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to have told my kids I have period pain?

(73 Posts)
Bogeyface Mon 28-Mar-16 14:33:31

Because according to a dear female relative, they "dont need to know"!

They were nagging to go somewhere and I feel awful so we cant. My periods are very short, 2 days usually, but I am in constant dragging pain the whole time and they are very very heavy for those 2 days. I tend to see the pain as a pay off for short periods, but it is horrible. So I said that sorry, not today as I have period pain and wasnt feeling very good. D Mum female relative said it wasnt appropriate, especially in front of DS (10) who didnt need to know.

I said that it was better he learned now how crap it can be so he can be more understanding and supportive to his OH when he is older, but she didnt agree.

So, AIBU or should I say that "Mummy has a tummy ache" whilst retiring to the sofa with a box of paracetamol and a hot water bottle as she seems to think I should?

YouTheCat Mon 28-Mar-16 14:35:16

I think that's perfectly reasonable.

10 is old enough to understand. Get those kids making you cups of tea and bringing you heat packs.

WorraLiberty Mon 28-Mar-16 14:37:38

YANBU at all.

Mind you, my Mum was the same as yours.

She was far too 'old Irish and Catholic' to even use the word period. She used to call them 'The other things' grin

newmumwithquestions Mon 28-Mar-16 14:37:54

I don't see the problem with telling him the truth. He'll have friends/classmates with periods pretty soon (if not already) so what's the issue with knowing periods can be ruddy painful? YANBU

Bogeyface Mon 28-Mar-16 14:43:19

Its funny really, because she had terrible problems right up until menopause and boy did we all know about it! But then she had daughters, and she was brought up to not mention "womens problems" in front of men.

H is the same. The only male in his family and he still reacts as if he has been tazered when I mention them. He is better than he used to be, my brand of "Dont be so fucking ridiculous" seems to have hit home!

WhoAteAllTheDinosaurs Mon 28-Mar-16 15:07:13

Absolutely not unreasonable. The earlier children of both sexes know about them, the more they will be seen as a normal part of life and not serving to be afraid of/ridiculed/avoided.

curren Mon 28-Mar-16 15:11:46

Absolutely reasonable.

Since my kids never left me alone to pee in piece when they were toddlers they have walked in and seen me changing my pads. I have never hidden it, or pretended it's something that it's not.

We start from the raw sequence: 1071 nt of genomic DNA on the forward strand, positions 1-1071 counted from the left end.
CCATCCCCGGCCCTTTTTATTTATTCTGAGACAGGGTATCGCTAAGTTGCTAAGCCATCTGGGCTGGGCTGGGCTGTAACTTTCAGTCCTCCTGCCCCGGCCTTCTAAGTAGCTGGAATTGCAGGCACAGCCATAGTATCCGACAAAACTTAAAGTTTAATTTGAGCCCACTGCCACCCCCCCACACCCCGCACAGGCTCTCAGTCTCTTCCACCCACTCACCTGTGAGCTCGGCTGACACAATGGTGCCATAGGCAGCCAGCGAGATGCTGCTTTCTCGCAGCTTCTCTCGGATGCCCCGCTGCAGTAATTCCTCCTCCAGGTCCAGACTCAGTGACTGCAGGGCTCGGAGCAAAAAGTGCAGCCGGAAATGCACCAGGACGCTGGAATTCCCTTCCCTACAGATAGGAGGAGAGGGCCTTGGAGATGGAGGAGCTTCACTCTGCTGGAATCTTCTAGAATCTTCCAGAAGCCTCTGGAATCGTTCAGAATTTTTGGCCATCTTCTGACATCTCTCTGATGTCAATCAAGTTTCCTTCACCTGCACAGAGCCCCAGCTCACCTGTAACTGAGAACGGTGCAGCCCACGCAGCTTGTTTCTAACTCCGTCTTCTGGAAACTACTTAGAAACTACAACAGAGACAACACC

My mum is a strict Irish Catholic, she never pretended her periods didn't happen either. But her mum did.

Ameliablue Mon 28-Mar-16 15:13:02

I think it is fine for a 10 to buy to know. I would be less inclined to tell my daughters though as they are more likely to fret and they will learn all about it soon enough.

Topseyt Mon 28-Mar-16 15:13:43

You are right.

Personally, I see no point in shielding kids from the truth like that. Tell him if you want to tell him. Pretty soon some of the girls in his school class will begin having periods. One or two maybe already. It is a fact of life.

wowbutter Mon 28-Mar-16 15:13:54

No, definitely tell them.
I told some children at school, because they wanted me to join in a move in PE that I had demonstrated and I said no, because I have really bad period pains. They were lovely after that, really caring and not at all whiney!

Roseberrry Mon 28-Mar-16 15:14:09

I've been talking openly about my period in front of ds since he was born, 5 now and he understands what they are for and that they can hurt. It's not a big deal to him as it's never been made a big deal.

Penguinepenguins Mon 28-Mar-16 15:15:05

YANBU

Sooner they know the sooner they can be supportive, I myself die every time it happens and have no issue moaning about it in front of DP (I hear enough of his moaning the other 25 days a month!) he doesn't bat an eyelid about it is very supportive and has gone out on various errands for me.

I did however once have a boyfriend who went green when I mentioned period pain, he couldn't discuss it at all, was disgusted was very strange to me, but that's how his mother had brought him up he was honestly disgusted that I had mentioned it he was out the door a few days latter he was also a cockwomble and a bad rebound choice - we all make mistakes!

Topseyt Mon 28-Mar-16 15:20:05

And why not tell boys about it? No reason at all why they shouldn't at least have a basic understanding of what women and girls go through.